It began its life with us as a normal blue car.
That summer, my family packed up the blue car and off we went for our vacation. I was a teenager, and we were headed to Yellowstone National Park. A nice trip. But, on the return, things changed.
It was a sunny day and my father was driving on the interstate, probably in South Dakota. Suddenly, everyone in the car straightened, including my awesomely brave dad. We were under attack.
The roof of the car, the trunk, the hood, each window, each door was struck with unrelenting force. Every exterior space on that vehicle was hit again and again by rocks bigger than baseballs. Ice-hard rocks.
WeÂ’d driven into a fierce summer hailstorm.
My mother was beside me and I turned to her, staring into her eyes. TheyÂ’d turned as big as saucers, and she pulled me close. I later learned that hail kills people all over the world.
I glanced at the windows, certain theyÂ’d crash in on us. But God protected my family and that storm passed quickly.
I recall stepping out onto the pavement, staring at the ice balls covering it.
I watched my dad run his hand over the hood and then eye the roof and doors. What had once been smooth surfaces now looked as though someone had taken a giant rubber mallet and beaten every square inch of that car.
I remembered that storm several weeks ago during Bible study. My friend Preston had just described a hailstorm in Mobile, Alabama.
Â“It broke out every window in a womanÂ’s car!Â” he said.
We were studying the 10th Chapter of Joshua, which has a deadly hailstorm. But, if you look closely, youÂ’ll see something more.
The Book of Joshua starts at a fast pace. Moses is dead and the invasion of the Promised Land begins in earnest. Jericho is conquered and Ai. But then Joshua is tricked into a treaty with the people of Gibeon.
When the kings of the nearby cities hear of the Gibeonites defecting, they join forces to attack them.
Â“So Adoni-zedek, king of Jerusalem, sent to [the other four kings] saying, Â‘Come up to me and help me, and let us strike Gibeon. For it has made peace with Joshua and with the people of Israel.Â’
Â“Then the five kings Â… went up with all their armies and encamped against Gibeon and made war against it.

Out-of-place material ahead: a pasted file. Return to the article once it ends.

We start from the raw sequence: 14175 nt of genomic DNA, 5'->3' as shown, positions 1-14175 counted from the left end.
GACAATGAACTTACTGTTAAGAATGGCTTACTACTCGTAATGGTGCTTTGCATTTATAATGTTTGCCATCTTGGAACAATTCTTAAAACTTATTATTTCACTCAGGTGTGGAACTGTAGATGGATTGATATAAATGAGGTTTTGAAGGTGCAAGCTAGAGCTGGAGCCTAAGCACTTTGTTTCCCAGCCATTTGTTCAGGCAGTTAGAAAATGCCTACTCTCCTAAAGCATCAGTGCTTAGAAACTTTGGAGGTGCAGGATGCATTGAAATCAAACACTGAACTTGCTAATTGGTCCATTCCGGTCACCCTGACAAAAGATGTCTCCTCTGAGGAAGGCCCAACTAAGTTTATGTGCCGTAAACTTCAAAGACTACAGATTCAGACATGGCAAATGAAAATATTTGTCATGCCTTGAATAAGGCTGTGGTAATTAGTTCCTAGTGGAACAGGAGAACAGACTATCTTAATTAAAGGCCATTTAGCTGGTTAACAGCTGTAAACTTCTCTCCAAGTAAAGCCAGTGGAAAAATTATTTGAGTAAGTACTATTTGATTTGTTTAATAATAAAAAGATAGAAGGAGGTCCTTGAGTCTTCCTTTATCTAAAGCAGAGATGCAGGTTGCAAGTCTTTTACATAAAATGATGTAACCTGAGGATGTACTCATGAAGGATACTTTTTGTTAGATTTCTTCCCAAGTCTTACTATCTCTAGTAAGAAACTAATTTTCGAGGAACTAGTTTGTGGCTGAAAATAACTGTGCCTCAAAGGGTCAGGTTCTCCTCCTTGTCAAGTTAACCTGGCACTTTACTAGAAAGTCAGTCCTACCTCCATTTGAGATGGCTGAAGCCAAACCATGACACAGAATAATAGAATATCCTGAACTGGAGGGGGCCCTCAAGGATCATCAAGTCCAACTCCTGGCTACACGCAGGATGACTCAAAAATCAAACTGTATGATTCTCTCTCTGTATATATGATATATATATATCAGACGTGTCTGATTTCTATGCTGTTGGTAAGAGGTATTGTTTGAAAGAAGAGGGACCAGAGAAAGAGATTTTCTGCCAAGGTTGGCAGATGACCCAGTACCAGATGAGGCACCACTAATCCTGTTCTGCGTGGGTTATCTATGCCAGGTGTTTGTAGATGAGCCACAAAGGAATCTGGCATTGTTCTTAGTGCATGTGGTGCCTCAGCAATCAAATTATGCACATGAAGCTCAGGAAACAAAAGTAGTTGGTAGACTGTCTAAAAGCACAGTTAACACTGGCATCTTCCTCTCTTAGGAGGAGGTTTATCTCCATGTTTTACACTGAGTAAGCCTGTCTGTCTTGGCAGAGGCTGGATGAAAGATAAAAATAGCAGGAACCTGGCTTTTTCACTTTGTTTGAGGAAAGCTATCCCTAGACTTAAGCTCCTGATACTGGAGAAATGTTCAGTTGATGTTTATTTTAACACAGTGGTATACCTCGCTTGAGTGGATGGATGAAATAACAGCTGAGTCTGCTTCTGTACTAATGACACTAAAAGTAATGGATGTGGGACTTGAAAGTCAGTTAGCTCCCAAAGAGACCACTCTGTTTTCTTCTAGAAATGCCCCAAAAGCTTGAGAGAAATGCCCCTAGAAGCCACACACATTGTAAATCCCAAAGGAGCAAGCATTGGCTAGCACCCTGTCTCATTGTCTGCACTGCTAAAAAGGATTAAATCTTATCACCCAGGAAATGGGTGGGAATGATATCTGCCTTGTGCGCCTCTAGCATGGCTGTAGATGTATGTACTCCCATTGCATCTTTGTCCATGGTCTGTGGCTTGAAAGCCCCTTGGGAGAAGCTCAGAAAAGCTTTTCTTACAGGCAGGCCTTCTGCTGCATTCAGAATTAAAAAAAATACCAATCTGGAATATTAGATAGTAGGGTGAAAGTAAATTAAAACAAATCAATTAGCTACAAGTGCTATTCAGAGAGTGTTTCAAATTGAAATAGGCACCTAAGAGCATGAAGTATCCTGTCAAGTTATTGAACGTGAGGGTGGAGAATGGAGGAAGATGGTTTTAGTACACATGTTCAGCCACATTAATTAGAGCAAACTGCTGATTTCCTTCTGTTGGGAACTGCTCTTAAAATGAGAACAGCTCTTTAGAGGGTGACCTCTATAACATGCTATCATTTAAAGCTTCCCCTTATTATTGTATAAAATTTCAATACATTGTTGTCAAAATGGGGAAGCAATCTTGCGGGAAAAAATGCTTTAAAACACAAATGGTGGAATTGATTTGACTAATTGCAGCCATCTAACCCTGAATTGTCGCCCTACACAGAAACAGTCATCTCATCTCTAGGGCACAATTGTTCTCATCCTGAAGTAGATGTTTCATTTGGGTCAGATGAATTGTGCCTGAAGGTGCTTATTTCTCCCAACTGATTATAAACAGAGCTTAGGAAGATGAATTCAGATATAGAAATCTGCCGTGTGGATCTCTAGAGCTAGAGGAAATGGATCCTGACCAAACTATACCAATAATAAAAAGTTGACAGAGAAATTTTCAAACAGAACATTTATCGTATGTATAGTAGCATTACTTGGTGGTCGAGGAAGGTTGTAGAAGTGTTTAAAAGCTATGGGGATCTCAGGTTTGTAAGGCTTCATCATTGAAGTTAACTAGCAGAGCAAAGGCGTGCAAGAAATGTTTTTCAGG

Â“And the men of Gibeon sent to Joshua [for help] Â… And the Lord said to Joshua, Â‘Do not fear [the armies of the five kings] for I have given them into your handsÂ…Â’
Â“So Joshua came upon them suddenly, having marched up all night from Gilgal. And the Lord threw them into a panic before IsraelÂ…
Â“And as they fled before Israel Â… the Lord threw down large stones from heaven on them as far as Azekah, and they died. There were more who died because of the hailstones than the sons of Israel killed with the sword.Â” Joshua 10:3-11
The killer hailstorm shows it was God who won that battle for the Hebrews. But the storm was special, as I said. Do you see why?
The storm stood still, falling just on the fleeing soldiers. God rained down boulders of ice in only one place.
Make no mistake, God knows His enemies today as He did then. Obviously, they include those who despise Him. But they also include those who claim the name of Jesus.
Good Christians will do bad things, but good Christians thirst for God and will always return to Him.
Those who claim the name of Jesus and have no need for Him, will choose their path, not His. And they will soon find themselves the enemies of God.
Remember my familyÂ’s blue car? ItÂ’s multi-cratered surface required explanation to one and all when we returned, but soon enough we hardly noticed it. That vehicle is long gone, yet the memory of the storm will stay with me forever. And the loving grace God showed my family Â— a family devoted to Him.
It isnÂ’t surprising, once you know Joshua, that he is remembered for this great passage: Â“Choose this day whom you will serve Â… for me and my house we will serve the Lord.Â” Joshua 24:15
The Rev. Mathews is a faith columnist and a seminary graduate with an M.Div. degree. Contact her at Letters@RAMathews.com.
Copyright Â© 2021 R.A. Mathews. All rights reserved.